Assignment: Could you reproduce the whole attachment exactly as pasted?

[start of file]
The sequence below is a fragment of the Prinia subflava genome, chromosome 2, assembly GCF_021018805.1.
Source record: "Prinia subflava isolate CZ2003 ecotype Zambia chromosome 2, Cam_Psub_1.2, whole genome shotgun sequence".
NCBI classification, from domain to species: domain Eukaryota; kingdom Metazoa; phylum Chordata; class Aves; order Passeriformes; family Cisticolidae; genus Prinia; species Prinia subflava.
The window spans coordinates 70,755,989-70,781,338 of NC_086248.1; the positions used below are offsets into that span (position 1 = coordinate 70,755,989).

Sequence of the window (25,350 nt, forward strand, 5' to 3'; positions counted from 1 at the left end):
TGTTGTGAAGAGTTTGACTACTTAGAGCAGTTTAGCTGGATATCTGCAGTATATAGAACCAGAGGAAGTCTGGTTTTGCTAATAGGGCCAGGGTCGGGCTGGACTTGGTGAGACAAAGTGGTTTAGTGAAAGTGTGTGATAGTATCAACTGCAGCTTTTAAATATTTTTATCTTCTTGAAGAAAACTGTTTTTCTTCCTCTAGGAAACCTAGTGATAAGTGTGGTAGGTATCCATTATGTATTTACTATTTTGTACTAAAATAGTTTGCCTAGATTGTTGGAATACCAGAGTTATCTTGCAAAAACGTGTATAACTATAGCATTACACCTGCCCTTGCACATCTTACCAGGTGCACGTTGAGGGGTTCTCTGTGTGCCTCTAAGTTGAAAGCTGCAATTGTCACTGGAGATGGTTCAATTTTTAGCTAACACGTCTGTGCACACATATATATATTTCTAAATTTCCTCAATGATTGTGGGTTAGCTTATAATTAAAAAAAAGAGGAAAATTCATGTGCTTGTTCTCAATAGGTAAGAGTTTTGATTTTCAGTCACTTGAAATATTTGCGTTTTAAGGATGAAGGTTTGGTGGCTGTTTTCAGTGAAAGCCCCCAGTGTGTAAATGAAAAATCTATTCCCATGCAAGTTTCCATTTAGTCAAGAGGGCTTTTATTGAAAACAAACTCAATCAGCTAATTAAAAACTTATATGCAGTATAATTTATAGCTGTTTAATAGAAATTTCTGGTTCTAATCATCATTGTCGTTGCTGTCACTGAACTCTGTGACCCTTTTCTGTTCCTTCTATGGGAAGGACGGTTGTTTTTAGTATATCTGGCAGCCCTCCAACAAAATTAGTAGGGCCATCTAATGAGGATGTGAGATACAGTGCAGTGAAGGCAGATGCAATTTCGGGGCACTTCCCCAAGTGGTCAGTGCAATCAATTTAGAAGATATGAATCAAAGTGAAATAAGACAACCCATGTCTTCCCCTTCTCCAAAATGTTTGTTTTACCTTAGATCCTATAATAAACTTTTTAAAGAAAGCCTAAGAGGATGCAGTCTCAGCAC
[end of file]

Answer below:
The sequence below is a fragment of the Prinia subflava genome, chromosome 2, assembly GCF_021018805.1.
Source record: "Prinia subflava isolate CZ2003 ecotype Zambia chromosome 2, Cam_Psub_1.2, whole genome shotgun sequence".
NCBI classification, from domain to species: domain Eukaryota; kingdom Metazoa; phylum Chordata; class Aves; order Passeriformes; family Cisticolidae; genus Prinia; species Prinia subflava.
The window spans coordinates 70,755,989-70,781,338 of NC_086248.1; the positions used below are offsets into that span (position 1 = coordinate 70,755,989).

Sequence of the window (25,350 nt, forward strand, 5' to 3'; positions counted from 1 at the left end):
TGTTGTGAAGAGTTTGACTACTTAGAGCAGTTTAGCTGGATATCTGCAGTATATAGAACCAGAGGAAGTCTGGTTTTGCTAATAGGGCCAGGGTCGGGCTGGACTTGGTGAGACAAAGTGGTTTAGTGAAAGTGTGTGATAGTATCAACTGCAGCTTTTAAATATTTTTATCTTCTTGAAGAAAACTGTTTTTCTTCCTCTAGGAAACCTAGTGATAAGTGTGGTAGGTATCCATTATGTATTTACTATTTTGTACTAAAATAGTTTGCCTAGATTGTTGGAATACCAGAGTTATCTTGCAAAAACGTGTATAACTATAGCATTACACCTGCCCTTGCACATCTTACCAGGTGCACGTTGAGGGGTTCTCTGTGTGCCTCTAAGTTGAAAGCTGCAATTGTCACTGGAGATGGTTCAATTTTTAGCTAACACGTCTGTGCACACATATATATATTTCTAAATTTCCTCAATGATTGTGGGTTAGCTTATAATTAAAAAAAAGAGGAAAATTCATGTGCTTGTTCTCAATAGGTAAGAGTTTTGATTTTCAGTCACTTGAAATATTTGCGTTTTAAGGATGAAGGTTTGGTGGCTGTTTTCAGTGAAAGCCCCCAGTGTGTAAATGAAAAATCTATTCCCATGCAAGTTTCCATTTAGTCAAGAGGGCTTTTATTGAAAACAAACTCAATCAGCTAATTAAAAACTTATATGCAGTATAATTTATAGCTGTTTAATAGAAATTTCTGGTTCTAATCATCATTGTCGTTGCTGTCACTGAACTCTGTGACCCTTTTCTGTTCCTTCTATGGGAAGGACGGTTGTTTTTAGTATATCTGGCAGCCCTCCAACAAAATTAGTAGGGCCATCTAATGAGGATGTGAGATACAGTGCAGTGAAGGCAGATGCAATTTCGGGGCACTTCCCCAAGTGGTCAGTGCAATCAATTTAGAAGATATGAATCAAAGTGAAATAAGACAACCCATGTCTTCCCCTTCTCCAAAATGTTTGTTTTACCTTAGATCCTATAATAAACTTTTTAAAGAAAGCCTAAGAGGATGCAGTCTCAGCAC